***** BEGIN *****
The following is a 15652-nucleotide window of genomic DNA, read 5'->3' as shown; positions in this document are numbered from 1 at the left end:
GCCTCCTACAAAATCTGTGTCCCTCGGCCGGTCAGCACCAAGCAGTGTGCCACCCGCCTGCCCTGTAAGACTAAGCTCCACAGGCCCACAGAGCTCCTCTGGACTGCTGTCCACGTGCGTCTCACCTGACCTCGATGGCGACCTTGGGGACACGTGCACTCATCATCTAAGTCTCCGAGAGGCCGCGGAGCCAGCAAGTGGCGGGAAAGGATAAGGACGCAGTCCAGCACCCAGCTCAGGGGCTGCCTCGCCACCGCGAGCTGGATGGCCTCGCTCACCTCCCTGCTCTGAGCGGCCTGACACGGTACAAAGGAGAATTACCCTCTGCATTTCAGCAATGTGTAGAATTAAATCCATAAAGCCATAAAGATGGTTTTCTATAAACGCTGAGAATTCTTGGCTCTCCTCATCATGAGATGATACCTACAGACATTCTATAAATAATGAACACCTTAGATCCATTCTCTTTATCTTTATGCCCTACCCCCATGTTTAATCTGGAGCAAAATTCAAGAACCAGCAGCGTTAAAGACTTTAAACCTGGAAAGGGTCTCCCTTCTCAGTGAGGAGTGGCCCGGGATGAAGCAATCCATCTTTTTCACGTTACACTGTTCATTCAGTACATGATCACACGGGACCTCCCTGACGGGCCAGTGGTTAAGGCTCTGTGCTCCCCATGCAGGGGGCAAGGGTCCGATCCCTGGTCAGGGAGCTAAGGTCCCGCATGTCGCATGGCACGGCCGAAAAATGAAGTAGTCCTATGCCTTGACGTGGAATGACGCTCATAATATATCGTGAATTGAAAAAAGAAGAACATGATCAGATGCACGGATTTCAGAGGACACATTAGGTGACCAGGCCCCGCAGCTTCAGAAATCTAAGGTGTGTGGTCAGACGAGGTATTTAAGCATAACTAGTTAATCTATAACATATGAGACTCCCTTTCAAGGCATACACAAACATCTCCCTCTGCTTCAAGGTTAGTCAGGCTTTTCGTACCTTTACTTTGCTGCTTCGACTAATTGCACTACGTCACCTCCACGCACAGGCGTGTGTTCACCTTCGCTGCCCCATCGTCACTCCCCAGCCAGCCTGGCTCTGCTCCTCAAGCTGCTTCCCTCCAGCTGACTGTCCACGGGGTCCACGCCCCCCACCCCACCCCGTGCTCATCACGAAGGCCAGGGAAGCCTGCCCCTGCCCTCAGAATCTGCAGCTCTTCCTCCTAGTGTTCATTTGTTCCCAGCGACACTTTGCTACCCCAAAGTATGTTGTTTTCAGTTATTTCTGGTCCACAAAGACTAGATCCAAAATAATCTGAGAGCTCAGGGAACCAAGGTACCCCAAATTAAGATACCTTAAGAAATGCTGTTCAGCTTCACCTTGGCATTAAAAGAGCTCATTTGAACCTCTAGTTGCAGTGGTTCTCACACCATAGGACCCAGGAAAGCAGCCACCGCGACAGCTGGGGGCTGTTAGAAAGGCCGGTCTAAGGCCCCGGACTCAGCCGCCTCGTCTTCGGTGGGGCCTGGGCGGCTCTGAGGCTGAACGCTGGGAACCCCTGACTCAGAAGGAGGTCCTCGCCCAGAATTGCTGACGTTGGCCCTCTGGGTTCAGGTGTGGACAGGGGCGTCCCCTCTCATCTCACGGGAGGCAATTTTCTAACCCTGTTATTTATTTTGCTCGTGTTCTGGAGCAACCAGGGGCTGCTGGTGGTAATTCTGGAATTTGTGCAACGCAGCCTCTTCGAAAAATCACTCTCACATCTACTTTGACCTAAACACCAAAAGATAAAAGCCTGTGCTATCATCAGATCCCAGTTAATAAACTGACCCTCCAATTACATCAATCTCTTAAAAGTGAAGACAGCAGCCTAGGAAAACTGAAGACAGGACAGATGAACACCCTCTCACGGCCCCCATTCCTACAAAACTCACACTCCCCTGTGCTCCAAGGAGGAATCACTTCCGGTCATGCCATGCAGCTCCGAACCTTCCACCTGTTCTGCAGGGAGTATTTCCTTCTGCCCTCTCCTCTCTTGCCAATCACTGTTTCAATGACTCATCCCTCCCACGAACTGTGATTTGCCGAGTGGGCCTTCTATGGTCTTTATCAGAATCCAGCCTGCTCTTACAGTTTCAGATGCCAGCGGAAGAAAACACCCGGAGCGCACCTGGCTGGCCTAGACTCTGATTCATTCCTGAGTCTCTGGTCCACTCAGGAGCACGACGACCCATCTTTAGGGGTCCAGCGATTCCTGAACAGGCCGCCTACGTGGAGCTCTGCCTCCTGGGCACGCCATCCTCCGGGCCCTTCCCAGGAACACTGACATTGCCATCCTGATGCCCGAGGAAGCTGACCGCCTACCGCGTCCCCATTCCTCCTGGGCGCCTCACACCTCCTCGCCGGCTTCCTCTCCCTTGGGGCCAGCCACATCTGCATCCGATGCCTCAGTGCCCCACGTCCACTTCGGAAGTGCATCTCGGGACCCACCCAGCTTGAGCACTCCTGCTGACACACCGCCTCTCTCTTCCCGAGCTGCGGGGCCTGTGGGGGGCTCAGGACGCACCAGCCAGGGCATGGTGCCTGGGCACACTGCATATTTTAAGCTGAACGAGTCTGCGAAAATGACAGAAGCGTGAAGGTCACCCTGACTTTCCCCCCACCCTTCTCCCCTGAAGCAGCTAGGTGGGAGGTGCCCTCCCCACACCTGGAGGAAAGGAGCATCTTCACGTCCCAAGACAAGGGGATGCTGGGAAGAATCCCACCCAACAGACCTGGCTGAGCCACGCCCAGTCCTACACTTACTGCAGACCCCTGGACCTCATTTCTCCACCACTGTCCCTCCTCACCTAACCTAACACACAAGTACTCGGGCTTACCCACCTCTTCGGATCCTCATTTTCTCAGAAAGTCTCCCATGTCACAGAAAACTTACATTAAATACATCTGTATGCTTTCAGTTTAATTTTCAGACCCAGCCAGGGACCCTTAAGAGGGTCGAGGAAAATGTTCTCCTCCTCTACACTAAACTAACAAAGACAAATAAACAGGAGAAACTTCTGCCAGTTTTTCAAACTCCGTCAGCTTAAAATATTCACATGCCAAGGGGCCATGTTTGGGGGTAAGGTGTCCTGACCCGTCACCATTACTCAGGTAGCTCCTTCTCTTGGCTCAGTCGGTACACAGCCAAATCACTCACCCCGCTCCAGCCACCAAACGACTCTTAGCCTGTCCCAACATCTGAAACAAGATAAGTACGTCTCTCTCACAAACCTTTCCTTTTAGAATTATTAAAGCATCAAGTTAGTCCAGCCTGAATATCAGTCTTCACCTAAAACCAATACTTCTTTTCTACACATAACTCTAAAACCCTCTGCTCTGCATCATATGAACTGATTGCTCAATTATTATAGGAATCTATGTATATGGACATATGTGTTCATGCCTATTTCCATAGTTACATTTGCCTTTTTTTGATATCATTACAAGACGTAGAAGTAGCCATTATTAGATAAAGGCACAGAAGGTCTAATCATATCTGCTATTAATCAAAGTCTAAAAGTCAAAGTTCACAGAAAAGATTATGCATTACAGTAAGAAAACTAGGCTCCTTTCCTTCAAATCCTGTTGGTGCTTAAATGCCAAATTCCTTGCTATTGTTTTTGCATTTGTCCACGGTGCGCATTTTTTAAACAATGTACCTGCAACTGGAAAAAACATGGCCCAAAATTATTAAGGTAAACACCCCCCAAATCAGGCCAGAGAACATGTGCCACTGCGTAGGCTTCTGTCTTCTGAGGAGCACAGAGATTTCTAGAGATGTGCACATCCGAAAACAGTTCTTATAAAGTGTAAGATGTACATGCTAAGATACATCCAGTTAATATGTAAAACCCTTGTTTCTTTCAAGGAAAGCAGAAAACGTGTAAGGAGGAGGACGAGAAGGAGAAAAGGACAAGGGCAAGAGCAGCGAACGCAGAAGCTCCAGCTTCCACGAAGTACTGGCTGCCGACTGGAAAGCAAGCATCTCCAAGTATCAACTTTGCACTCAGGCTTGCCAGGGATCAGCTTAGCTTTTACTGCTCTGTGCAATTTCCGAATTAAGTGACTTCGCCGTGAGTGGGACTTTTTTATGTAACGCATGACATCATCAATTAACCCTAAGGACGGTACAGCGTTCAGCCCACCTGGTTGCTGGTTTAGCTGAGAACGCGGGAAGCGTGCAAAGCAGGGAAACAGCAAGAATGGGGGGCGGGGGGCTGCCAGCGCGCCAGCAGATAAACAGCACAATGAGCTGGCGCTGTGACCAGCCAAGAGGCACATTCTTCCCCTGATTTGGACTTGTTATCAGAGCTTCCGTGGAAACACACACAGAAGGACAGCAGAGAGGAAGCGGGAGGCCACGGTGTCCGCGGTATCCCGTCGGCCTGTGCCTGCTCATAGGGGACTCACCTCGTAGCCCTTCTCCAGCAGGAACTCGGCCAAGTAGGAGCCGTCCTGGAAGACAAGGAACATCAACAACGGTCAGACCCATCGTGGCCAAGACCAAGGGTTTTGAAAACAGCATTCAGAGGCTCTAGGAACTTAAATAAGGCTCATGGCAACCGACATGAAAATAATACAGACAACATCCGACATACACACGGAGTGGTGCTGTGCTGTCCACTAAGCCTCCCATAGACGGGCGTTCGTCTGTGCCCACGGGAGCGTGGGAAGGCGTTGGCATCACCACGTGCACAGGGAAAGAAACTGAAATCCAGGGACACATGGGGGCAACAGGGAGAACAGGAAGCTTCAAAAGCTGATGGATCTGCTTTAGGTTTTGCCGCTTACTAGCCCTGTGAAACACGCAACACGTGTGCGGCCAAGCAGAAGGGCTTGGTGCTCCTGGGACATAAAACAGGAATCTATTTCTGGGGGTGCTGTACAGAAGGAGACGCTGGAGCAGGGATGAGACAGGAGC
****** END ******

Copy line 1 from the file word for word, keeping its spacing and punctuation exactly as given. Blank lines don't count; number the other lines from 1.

The following is a 15652-nucleotide window of genomic DNA, read 5'->3' as shown; positions in this document are numbered from 1 at the left end: